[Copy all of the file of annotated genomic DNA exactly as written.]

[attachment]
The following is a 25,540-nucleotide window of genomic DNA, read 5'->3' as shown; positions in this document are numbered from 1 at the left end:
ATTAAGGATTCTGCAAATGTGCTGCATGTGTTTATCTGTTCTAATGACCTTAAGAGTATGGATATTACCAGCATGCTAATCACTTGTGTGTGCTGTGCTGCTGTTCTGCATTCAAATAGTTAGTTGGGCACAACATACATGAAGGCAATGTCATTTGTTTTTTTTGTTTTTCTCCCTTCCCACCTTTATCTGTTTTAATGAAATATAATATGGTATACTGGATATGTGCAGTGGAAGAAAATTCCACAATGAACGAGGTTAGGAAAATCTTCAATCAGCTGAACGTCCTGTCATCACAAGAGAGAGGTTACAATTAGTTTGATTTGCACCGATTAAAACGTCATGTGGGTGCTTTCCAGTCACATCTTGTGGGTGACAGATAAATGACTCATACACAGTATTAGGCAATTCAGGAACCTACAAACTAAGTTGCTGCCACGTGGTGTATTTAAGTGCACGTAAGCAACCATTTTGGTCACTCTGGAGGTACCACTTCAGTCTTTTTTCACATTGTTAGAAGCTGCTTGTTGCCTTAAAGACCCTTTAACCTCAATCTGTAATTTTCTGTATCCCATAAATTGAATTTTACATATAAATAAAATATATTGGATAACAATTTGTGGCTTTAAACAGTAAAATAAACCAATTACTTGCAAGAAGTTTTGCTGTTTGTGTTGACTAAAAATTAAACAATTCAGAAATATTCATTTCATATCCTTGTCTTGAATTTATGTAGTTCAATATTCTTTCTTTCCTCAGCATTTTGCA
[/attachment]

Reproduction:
The following is a 25,540-nucleotide window of genomic DNA, read 5'->3' as shown; positions in this document are numbered from 1 at the left end:
ATTAAGGATTCTGCAAATGTGCTGCATGTGTTTATCTGTTCTAATGACCTTAAGAGTATGGATATTACCAGCATGCTAATCACTTGTGTGTGCTGTGCTGCTGTTCTGCATTCAAATAGTTAGTTGGGCACAACATACATGAAGGCAATGTCATTTGTTTTTTTTGTTTTTCTCCCTTCCCACCTTTATCTGTTTTAATGAAATATAATATGGTATACTGGATATGTGCAGTGGAAGAAAATTCCACAATGAACGAGGTTAGGAAAATCTTCAATCAGCTGAACGTCCTGTCATCACAAGAGAGAGGTTACAATTAGTTTGATTTGCACCGATTAAAACGTCATGTGGGTGCTTTCCAGTCACATCTTGTGGGTGACAGATAAATGACTCATACACAGTATTAGGCAATTCAGGAACCTACAAACTAAGTTGCTGCCACGTGGTGTATTTAAGTGCACGTAAGCAACCATTTTGGTCACTCTGGAGGTACCACTTCAGTCTTTTTTCACATTGTTAGAAGCTGCTTGTTGCCTTAAAGACCCTTTAACCTCAATCTGTAATTTTCTGTATCCCATAAATTGAATTTTACATATAAATAAAATATATTGGATAACAATTTGTGGCTTTAAACAGTAAAATAAACCAATTACTTGCAAGAAGTTTTGCTGTTTGTGTTGACTAAAAATTAAACAATTCAGAAATATTCATTTCATATCCTTGTCTTGAATTTATGTAGTTCAATATTCTTTCTTTCCTCAGCATTTTGCA